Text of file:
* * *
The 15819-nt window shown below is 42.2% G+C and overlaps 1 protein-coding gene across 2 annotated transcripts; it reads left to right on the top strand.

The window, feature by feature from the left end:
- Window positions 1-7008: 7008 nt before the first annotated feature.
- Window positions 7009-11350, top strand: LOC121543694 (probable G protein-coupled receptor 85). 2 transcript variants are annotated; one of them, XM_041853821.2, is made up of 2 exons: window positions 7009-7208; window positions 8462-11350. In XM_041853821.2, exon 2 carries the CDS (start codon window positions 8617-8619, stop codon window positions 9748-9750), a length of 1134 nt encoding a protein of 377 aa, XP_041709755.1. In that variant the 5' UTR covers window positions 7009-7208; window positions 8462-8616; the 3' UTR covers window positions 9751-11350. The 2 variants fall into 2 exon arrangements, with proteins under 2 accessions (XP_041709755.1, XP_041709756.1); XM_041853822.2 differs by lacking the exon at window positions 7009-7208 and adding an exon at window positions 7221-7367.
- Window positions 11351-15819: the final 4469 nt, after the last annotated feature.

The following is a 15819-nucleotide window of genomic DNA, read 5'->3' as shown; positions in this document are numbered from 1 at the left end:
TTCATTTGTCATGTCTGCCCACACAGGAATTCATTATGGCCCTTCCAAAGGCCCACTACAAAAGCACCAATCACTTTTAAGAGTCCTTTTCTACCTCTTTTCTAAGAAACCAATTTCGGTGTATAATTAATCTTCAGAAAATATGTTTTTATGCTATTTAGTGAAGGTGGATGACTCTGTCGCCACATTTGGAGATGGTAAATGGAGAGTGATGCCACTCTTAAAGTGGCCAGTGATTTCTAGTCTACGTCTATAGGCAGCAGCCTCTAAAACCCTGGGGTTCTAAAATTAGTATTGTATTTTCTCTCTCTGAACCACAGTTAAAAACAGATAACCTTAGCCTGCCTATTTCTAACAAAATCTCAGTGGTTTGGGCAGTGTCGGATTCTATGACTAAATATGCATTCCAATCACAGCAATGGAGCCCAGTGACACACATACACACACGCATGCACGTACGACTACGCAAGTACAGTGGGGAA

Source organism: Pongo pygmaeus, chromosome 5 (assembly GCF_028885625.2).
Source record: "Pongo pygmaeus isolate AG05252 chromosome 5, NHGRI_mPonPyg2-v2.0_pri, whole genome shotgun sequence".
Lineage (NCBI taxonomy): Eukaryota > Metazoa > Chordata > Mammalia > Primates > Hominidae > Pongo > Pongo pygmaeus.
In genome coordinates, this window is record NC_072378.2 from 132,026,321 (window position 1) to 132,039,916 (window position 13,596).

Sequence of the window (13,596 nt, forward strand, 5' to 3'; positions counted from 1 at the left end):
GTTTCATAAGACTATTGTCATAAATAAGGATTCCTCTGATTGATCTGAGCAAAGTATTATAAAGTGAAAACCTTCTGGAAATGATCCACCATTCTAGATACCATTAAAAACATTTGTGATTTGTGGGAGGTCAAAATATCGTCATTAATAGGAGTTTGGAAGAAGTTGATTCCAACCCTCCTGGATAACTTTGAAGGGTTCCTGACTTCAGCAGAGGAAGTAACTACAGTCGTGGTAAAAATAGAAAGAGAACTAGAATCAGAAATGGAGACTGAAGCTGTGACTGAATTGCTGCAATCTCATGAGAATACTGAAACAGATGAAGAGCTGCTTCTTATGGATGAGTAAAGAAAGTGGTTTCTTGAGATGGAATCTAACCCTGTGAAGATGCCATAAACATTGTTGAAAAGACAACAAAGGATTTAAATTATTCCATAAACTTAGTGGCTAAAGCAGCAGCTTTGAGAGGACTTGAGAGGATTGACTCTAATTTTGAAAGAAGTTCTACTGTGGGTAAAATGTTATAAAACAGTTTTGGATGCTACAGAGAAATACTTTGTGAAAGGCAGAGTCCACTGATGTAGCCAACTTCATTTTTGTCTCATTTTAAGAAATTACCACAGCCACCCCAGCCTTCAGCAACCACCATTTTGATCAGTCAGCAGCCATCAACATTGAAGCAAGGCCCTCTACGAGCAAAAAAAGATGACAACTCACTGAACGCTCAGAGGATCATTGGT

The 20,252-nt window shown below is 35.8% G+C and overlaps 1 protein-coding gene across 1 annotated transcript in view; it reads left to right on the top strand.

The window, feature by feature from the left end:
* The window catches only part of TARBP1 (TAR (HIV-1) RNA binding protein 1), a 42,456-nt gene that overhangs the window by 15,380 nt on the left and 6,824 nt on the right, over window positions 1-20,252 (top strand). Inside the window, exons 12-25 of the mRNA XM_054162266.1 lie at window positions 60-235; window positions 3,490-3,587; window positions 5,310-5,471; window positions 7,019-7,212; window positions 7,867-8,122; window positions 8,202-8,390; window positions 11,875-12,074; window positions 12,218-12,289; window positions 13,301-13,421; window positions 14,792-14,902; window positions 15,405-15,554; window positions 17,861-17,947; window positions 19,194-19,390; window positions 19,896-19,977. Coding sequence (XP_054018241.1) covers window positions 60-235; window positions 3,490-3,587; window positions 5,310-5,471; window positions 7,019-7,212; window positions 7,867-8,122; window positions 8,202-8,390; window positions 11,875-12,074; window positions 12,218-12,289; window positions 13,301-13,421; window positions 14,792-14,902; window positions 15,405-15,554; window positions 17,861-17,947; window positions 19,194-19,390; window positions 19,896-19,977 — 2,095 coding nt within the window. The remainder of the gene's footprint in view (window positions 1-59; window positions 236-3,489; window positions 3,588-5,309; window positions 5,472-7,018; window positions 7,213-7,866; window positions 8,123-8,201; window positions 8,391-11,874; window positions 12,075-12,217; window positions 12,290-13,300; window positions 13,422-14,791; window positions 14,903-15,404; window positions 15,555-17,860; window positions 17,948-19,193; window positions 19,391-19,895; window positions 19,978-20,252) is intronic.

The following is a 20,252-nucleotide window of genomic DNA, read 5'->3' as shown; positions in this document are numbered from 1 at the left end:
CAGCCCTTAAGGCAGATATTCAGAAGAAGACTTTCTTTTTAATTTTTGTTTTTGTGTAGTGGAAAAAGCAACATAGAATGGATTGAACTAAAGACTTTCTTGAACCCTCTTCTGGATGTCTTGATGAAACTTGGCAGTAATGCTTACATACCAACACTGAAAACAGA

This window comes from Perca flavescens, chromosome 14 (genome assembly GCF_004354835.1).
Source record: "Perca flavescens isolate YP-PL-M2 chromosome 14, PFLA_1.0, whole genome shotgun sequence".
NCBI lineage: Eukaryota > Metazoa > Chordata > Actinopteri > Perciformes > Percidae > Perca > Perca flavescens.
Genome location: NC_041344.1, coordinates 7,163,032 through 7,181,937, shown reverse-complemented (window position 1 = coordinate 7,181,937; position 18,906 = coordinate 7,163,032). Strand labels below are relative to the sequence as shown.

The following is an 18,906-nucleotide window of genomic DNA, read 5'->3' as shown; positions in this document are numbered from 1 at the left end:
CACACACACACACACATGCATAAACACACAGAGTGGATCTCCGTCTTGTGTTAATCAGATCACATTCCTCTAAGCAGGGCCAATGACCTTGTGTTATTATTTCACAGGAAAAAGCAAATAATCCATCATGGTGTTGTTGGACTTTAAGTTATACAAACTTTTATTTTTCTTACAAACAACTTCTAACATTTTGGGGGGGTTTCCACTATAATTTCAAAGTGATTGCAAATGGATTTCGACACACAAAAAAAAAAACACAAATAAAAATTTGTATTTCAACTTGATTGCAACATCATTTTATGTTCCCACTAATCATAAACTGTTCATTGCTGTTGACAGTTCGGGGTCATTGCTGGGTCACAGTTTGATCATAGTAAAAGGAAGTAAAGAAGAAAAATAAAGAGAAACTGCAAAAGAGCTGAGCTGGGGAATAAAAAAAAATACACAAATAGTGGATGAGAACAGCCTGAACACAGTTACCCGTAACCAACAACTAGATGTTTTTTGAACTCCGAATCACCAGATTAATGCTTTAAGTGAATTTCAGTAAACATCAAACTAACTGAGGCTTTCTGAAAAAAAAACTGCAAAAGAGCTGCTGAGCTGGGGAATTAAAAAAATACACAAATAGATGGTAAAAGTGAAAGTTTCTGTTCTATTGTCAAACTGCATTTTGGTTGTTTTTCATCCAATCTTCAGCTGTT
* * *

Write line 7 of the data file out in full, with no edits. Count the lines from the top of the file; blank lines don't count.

TTCATTTGTCATGTCTGCCCACACAGGAATTCATTATGGCCCTTCCAAAGGCCCACTACAAAAGCACCAATCACTTTTAAGAGTCCTTTTCTACCTCTTTTCTAAGAAACCAATTTCGGTGTATAATTAATCTTCAGAAAATATGTTTTTATGCTATTTAGTGAAGGTGGATGACTCTGTCGCCACATTTGGAGATGGTAAATGGAGAGTGATGCCACTCTTAAAGTGGCCAGTGATTTCTAGTCTACGTCTATAGGCAGCAGCCTCTAAAACCCTGGGGTTCTAAAATTAGTATTGTATTTTCTCTCTCTGAACCACAGTTAAAAACAGATAACCTTAGCCTGCCTATTTCTAACAAAATCTCAGTGGTTTGGGCAGTGTCGGATTCTATGACTAAATATGCATTCCAATCACAGCAATGGAGCCCAGTGACACACATACACACACGCATGCACGTACGACTACGCAAGTACAGTGGGGAA